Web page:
Speaking of grief, there is something perversely funny about the low, sad moments in life. Windows are opened and looked out of, then closed when the shivers set in.
1. The Russian Soul
Getting over a hard breakup, I had the bright idea of cheering myself up with a summer abroad. Hello Russia, distiller of the finest misery in the world. It was my third visit, but I thought everything was different now that Russia was a democracy (!) and valiuta was out in the open.
I remember my first morning waking up in post-Soviet Moscow, staying with American acquaintances in an apartment in a subproletariat concrete apartment block, looking out over the scene of cracked cement, weeds, and cottonwood trees blowing fluff all around. It was a landscape from an anti-totalitarian fairy tale. There were dumpsters. There were long tubes in the entryway in which to pour the trash – musorprovody. Garbage conductors. Drunk men had marked the territory thoroughly, like feral cats. If there were any actual cats they were starving.
There was nothing to eat and no visible place to get anything. Up from the scrubby horizon poked the spires of the local neighborhood attraction, the BDHX (Vay Day Enn Kha) – formerly a permanent exhibition of Soviet agricultural prowess. (Look at this fine rich soil preserved in plexiglass! Look at this dried up corn!), now used mainly for car showrooms.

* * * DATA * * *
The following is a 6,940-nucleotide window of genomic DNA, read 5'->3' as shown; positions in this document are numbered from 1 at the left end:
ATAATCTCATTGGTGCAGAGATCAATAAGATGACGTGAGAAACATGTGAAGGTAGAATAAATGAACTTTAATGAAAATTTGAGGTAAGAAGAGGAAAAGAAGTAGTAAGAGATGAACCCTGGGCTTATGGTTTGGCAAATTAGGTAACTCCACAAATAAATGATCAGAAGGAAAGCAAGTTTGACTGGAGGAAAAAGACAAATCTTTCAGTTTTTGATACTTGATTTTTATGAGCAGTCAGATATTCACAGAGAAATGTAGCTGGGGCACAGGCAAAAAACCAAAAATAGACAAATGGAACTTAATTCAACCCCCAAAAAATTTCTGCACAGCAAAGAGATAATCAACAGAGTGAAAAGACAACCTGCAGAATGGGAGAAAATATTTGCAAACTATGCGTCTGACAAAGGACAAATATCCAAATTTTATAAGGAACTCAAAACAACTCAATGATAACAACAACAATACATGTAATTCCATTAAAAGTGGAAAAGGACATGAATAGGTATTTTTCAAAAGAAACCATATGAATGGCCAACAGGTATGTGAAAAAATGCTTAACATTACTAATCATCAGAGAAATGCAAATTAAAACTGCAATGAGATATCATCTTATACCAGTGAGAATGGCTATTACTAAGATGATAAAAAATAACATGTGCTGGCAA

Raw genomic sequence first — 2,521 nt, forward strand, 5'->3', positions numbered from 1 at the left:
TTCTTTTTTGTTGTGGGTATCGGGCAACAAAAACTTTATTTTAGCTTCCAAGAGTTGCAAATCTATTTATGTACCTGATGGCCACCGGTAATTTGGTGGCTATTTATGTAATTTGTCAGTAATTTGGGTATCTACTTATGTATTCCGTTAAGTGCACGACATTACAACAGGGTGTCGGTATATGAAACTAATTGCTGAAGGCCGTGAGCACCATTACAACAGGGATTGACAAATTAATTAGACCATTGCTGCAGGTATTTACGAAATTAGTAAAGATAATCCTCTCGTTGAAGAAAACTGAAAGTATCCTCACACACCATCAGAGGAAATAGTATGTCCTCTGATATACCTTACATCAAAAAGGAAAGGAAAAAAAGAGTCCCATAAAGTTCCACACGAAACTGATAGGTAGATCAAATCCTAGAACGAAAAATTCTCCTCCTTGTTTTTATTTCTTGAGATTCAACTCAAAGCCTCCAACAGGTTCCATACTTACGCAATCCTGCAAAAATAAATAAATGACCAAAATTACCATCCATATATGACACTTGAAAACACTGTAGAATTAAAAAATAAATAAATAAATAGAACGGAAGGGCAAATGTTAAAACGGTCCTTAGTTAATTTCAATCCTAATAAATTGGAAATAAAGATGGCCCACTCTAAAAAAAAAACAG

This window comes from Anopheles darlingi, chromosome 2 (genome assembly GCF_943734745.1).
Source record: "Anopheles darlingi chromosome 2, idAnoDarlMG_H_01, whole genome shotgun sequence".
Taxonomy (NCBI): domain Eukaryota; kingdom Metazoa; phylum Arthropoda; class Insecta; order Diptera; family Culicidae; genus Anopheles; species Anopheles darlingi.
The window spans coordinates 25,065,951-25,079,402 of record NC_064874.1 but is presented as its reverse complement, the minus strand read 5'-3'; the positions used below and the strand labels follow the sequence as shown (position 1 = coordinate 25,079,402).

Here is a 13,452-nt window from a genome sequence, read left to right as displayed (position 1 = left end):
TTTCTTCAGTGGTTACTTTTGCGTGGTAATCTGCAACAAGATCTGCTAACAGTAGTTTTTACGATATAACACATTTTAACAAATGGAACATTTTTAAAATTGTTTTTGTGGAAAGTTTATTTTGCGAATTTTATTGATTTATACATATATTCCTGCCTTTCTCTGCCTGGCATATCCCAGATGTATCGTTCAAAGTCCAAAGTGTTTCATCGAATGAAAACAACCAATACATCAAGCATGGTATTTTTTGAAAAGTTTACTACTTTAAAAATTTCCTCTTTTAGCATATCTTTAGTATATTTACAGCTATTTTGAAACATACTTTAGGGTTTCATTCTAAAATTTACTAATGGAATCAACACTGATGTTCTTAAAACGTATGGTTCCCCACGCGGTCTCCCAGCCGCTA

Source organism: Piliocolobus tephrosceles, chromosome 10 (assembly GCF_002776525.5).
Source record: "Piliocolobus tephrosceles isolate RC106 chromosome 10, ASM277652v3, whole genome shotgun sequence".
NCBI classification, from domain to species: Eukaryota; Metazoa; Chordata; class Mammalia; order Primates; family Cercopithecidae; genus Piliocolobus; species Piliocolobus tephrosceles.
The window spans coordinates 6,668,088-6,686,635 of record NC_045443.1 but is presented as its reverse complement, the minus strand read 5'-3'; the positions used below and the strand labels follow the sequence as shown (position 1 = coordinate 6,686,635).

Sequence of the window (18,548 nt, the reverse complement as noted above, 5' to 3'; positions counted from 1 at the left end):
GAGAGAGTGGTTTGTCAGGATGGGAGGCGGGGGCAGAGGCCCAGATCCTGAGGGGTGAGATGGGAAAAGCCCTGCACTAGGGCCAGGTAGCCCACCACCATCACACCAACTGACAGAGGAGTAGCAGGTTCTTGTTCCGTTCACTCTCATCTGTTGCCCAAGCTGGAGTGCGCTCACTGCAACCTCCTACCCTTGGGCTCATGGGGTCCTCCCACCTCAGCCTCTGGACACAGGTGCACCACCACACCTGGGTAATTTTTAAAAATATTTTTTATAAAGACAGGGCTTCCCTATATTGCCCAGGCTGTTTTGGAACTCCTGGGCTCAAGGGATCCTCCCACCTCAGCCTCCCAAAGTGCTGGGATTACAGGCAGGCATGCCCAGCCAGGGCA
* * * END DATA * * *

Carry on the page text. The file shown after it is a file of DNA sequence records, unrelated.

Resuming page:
I remember drinking vodka to retreat from the horror (and thinking this was a new idea, although obviously, duh), and talking to a former prostitute who was very enthusiastic in the feminist direction. Da. Do svidania. Please go away.
2. Sawdust Soup and Bucket Latrine
Whose idea is it to make girls in their junior year of high school stock up on war narratives (in history class) and Holocaust survivor tales (in English)?
Dear impressionable fledgling person-let,
You already know that the world is a hostile place, that people are falling all over themselves to humiliate and ridicule you, to pull the wool over your eyes and hurt your delicate feelings, to tromp on your sensibilities and damage your hearing – but it gets much worse. Ha, ha. You are weak.
The sad, unfortunate thing I am thinking of will go away if I just knit another 5 rows of this lumpy scarf. Okay, 10 rows. Acrylic yarn really isn’t so bad in this light, and at that price?
Another 25 rows would do it. 50? When my limbs are numb and my lips are tingling from lack of blood flow, and my wrists are thinking about carpal tunnel as I flick the needles, then I’m almost there. But wait, is the scarf as long as the person I am not thinking about is tall? No? Better keep going.
I see that the examples amuse me because they come from the Black Forest of youth. The melancholia of middle age is a different scale. Empty baby hats. Small children in the ER. Elders losing their marbles. Reading glasses. Not funny. Maybe when I’m older these categories of thought will be real knee slappers, but for now, no.